The 3T exam is “10 times more sensitive than an Open MRI” and “2 to 4 times more sensitive than a standard 1.5T” closed field scanner.

How does a MRI Work?

Magnetic Resonance Imaging (MRI) is a technique used to see detailed internal structures. A MRI machine uses a magnetic field to line up the magnetization of some atomic nuclei in the body, and radio frequency fields to systematically alter the alignment of this magnetization. This alignment causes the nuclei to produce a rotating magnetic field detectable by the scanner.  This information is recorded to construct an image of the scanned area of the body.

Magnetic Field & Radio Frequency 

For the MRI test, the area of the body being studied is placed inside a donut shaped tube that contains a strong magnet. Pictures from a MRI scan are digital images that can be saved and stored on a computer for more study.  In some cases, contrast may be used during the MRI scan to show certain structures more clearly.

MRI shows contrast between the different soft tissues of the body, which makes it especially useful in imaging the brain, muscles, heart, joints, blood vessels and cancers.

What is Contrast?

A contrast material called gadolinium may be injected into a vein to help improve the information seen on the MRI images. Gadolinium does not contain iodine and, therefore, rarely causes an allergic reaction or other problem. However, if you have a history of kidney or liver disease, you should advice the technologist or radiologist before the MRI procedure begins.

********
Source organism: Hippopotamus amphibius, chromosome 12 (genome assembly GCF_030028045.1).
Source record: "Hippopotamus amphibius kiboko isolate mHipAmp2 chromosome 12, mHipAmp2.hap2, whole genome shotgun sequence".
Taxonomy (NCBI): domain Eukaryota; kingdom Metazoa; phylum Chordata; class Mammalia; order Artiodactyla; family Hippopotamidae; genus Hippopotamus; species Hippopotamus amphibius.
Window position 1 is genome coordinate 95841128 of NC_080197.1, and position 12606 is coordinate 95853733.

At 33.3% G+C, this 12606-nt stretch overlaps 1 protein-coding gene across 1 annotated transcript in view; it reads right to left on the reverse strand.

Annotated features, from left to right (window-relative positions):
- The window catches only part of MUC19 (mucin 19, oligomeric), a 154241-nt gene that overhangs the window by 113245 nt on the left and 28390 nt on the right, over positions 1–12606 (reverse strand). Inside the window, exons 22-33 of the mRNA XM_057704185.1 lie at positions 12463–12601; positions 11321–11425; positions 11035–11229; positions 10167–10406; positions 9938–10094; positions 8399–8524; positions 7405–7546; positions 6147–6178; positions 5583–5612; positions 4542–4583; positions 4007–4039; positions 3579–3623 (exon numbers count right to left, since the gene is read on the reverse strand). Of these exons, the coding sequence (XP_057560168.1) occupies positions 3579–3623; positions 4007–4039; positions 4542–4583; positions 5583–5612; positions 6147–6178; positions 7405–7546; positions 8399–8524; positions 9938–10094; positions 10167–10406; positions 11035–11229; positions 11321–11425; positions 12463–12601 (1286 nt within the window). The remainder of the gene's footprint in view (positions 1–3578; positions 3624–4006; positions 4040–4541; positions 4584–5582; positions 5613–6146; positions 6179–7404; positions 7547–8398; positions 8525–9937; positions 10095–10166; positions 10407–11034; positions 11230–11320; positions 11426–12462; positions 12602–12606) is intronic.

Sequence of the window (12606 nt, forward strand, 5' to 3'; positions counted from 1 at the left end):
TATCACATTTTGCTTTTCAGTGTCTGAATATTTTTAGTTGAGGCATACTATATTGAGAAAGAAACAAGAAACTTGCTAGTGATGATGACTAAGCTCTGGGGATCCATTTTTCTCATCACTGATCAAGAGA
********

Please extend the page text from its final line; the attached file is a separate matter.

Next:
What Should I Expect?

Before entering the MRI room, you will be asked to change into a gown, and asked questions regarding the presence of implants. You will be instructed to remove all metal objects from your pockets and hair.  Before the exam, you will be asked to fill out a screening form to identify anything that might create a health risk or interfere with imaging.

Items that need to be removed by patients  before entering the MRI system room include:  Purse, wallet, money clip, credit cards, cards with magnetic strips; electronic devices such as beepers, cell phones, hearing aids, metal jewelry, watches, pens, paper clips, keys, coins, hair barrettes, hairpins, clothing that has a metal zipper, buttons, snaps, hooks, under wires, or metal threads, and shoes, belt buckles, or safety pins.

The scan consists of the patient lying on the MRI scan table for about 30 minutes. One of the most obvious things that patients note is a loud banging noise from the scanner. The patient will be offered earplugs in order to minimize the effects of this noise or be allowed to listen to music by headphones. At all times, the patients will be in direct radio communication with the technologist who will be in the adjacent room.

How Can I get the Exam?

The exam must be ordered by your doctor, but you can choose where to have the exam performed.  Simply ask your doctor to refer you to Comprehensive Diagnostic Imaging.